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The Technological Development of Candidate Websites: How and Why Candidates Use Web Innovations (WP-07-09)

James N. Druckman, Martin Kifer, and Michael Parkin

The Internet offers political candidates a new way to campaign. Part of the Internet's novelty comes from technological options not available in most other media. Candidates, however, must weigh various benefits and costs in using a given technological innovation. For example, technology that allows for increased interactivity between users may lead to a more stimulating website but it also has the potential to distract users from the campaign's central message. In this paper, the researchers use data from 444 congressional campaign websites, over two elections, to examine how candidates approach Web technology. They also investigate the factors that lead candidates to either utilize or avoid particular technological features. They show that technological adoption is determined by both practical and strategic political considerations. Of particular interest is that the competitiveness of a candidate's race leads the candidate to use more sophisticated presentation technologies but less advanced interactive innovations, since these latter options interfere with the candidate's message.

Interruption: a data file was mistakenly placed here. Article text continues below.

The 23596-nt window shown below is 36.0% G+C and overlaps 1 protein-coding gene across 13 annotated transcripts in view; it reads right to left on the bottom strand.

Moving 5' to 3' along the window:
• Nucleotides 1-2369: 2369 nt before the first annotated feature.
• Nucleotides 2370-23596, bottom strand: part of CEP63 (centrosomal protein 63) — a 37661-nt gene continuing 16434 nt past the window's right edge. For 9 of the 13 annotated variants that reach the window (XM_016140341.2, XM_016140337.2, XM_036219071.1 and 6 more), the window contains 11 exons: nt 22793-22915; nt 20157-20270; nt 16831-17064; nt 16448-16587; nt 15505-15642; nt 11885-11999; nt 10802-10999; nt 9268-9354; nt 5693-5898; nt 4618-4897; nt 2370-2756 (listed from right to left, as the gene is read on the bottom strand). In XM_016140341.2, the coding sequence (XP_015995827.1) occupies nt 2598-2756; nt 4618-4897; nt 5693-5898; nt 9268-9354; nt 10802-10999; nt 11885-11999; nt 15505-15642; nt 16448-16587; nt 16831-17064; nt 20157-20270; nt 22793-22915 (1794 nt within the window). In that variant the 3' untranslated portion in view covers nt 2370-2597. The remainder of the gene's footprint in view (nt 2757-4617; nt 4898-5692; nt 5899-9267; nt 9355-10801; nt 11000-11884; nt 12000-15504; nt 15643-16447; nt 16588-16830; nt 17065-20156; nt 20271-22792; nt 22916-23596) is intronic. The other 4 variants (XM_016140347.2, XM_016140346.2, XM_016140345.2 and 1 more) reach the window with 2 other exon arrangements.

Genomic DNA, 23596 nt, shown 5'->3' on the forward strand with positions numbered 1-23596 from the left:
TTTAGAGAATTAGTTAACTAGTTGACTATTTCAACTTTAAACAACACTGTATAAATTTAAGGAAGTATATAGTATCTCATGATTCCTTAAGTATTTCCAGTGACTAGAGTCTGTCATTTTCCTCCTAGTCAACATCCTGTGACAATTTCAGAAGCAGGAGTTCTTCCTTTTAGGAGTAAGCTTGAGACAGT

James N. Druckman, Associate Professor of Political Science, Northwestern University

Martin Kifer, Graduate Student, University of Minnesota

Michael Parkin, Assistant Professor of Politics, Oberlin College

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